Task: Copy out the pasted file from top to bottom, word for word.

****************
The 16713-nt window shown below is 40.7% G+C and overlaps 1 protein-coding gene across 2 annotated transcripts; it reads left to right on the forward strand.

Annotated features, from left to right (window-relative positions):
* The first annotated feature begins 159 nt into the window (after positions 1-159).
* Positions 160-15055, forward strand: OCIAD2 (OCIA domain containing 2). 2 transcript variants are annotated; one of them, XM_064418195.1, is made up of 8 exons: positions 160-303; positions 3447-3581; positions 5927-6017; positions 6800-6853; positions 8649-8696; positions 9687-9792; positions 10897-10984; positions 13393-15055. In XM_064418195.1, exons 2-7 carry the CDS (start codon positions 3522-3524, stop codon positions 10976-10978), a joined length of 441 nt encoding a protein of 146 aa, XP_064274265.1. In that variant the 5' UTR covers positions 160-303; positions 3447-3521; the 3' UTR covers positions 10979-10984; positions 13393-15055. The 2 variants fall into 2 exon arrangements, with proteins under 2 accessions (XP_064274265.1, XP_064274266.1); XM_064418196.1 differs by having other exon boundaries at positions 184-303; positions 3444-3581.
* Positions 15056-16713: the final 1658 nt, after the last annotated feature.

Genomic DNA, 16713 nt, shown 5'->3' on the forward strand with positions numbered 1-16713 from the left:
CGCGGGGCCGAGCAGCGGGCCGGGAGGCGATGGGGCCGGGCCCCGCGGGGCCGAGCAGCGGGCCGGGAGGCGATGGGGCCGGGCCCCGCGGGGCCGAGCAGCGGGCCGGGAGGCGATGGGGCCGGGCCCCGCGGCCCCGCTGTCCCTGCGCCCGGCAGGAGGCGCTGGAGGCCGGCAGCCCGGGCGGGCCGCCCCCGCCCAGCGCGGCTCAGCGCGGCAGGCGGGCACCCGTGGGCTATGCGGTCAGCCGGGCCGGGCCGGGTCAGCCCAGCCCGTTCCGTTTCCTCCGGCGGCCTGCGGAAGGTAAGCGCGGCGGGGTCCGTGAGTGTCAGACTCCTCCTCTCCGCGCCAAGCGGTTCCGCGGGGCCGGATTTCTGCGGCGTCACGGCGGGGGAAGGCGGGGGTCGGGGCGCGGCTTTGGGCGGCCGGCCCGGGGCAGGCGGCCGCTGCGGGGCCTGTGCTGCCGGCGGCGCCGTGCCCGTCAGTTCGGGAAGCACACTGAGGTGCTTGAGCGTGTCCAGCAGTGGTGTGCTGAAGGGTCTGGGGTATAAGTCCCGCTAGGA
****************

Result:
The 16713-nt window shown below is 40.7% G+C and overlaps 1 protein-coding gene across 2 annotated transcripts; it reads left to right on the forward strand.

Annotated features, from left to right (window-relative positions):
* The first annotated feature begins 159 nt into the window (after positions 1-159).
* Positions 160-15055, forward strand: OCIAD2 (OCIA domain containing 2). 2 transcript variants are annotated; one of them, XM_064418195.1, is made up of 8 exons: positions 160-303; positions 3447-3581; positions 5927-6017; positions 6800-6853; positions 8649-8696; positions 9687-9792; positions 10897-10984; positions 13393-15055. In XM_064418195.1, exons 2-7 carry the CDS (start codon positions 3522-3524, stop codon positions 10976-10978), a joined length of 441 nt encoding a protein of 146 aa, XP_064274265.1. In that variant the 5' UTR covers positions 160-303; positions 3447-3521; the 3' UTR covers positions 10979-10984; positions 13393-15055. The 2 variants fall into 2 exon arrangements, with proteins under 2 accessions (XP_064274265.1, XP_064274266.1); XM_064418196.1 differs by having other exon boundaries at positions 184-303; positions 3444-3581.
* Positions 15056-16713: the final 1658 nt, after the last annotated feature.

Genomic DNA, 16713 nt, shown 5'->3' on the forward strand with positions numbered 1-16713 from the left:
CGCGGGGCCGAGCAGCGGGCCGGGAGGCGATGGGGCCGGGCCCCGCGGGGCCGAGCAGCGGGCCGGGAGGCGATGGGGCCGGGCCCCGCGGGGCCGAGCAGCGGGCCGGGAGGCGATGGGGCCGGGCCCCGCGGCCCCGCTGTCCCTGCGCCCGGCAGGAGGCGCTGGAGGCCGGCAGCCCGGGCGGGCCGCCCCCGCCCAGCGCGGCTCAGCGCGGCAGGCGGGCACCCGTGGGCTATGCGGTCAGCCGGGCCGGGCCGGGTCAGCCCAGCCCGTTCCGTTTCCTCCGGCGGCCTGCGGAAGGTAAGCGCGGCGGGGTCCGTGAGTGTCAGACTCCTCCTCTCCGCGCCAAGCGGTTCCGCGGGGCCGGATTTCTGCGGCGTCACGGCGGGGGAAGGCGGGGGTCGGGGCGCGGCTTTGGGCGGCCGGCCCGGGGCAGGCGGCCGCTGCGGGGCCTGTGCTGCCGGCGGCGCCGTGCCCGTCAGTTCGGGAAGCACACTGAGGTGCTTGAGCGTGTCCAGCAGTGGTGTGCTGAAGGGTCTGGGGTATAAGTCCCGCTAGGA